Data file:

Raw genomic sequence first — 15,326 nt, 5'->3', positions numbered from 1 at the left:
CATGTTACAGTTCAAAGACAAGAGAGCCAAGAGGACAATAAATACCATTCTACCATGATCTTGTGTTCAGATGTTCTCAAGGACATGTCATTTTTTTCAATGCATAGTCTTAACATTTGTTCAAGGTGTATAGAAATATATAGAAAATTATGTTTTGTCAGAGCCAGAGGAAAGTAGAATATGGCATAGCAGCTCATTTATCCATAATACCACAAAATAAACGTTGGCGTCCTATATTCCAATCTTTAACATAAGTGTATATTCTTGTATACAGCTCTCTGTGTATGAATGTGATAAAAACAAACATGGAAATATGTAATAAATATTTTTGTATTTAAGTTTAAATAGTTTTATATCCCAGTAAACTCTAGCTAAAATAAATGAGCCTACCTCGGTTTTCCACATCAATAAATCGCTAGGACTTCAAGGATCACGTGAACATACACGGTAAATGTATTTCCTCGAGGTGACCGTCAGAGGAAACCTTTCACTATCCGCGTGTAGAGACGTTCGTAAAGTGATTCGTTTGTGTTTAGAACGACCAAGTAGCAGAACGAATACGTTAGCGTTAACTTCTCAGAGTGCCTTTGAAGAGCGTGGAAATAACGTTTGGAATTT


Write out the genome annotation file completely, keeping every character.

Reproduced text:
Raw genomic sequence first — 15,326 nt, 5'->3', positions numbered from 1 at the left:
CATGTTACAGTTCAAAGACAAGAGAGCCAAGAGGACAATAAATACCATTCTACCATGATCTTGTGTTCAGATGTTCTCAAGGACATGTCATTTTTTTCAATGCATAGTCTTAACATTTGTTCAAGGTGTATAGAAATATATAGAAAATTATGTTTTGTCAGAGCCAGAGGAAAGTAGAATATGGCATAGCAGCTCATTTATCCATAATACCACAAAATAAACGTTGGCGTCCTATATTCCAATCTTTAACATAAGTGTATATTCTTGTATACAGCTCTCTGTGTATGAATGTGATAAAAACAAACATGGAAATATGTAATAAATATTTTTGTATTTAAGTTTAAATAGTTTTATATCCCAGTAAACTCTAGCTAAAATAAATGAGCCTACCTCGGTTTTCCACATCAATAAATCGCTAGGACTTCAAGGATCACGTGAACATACACGGTAAATGTATTTCCTCGAGGTGACCGTCAGAGGAAACCTTTCACTATCCGCGTGTAGAGACGTTCGTAAAGTGATTCGTTTGTGTTTAGAACGACCAAGTAGCAGAACGAATACGTTAGCGTTAACTTCTCAGAGTGCCTTTGAAGAGCGTGGAAATAACGTTTGGAATTT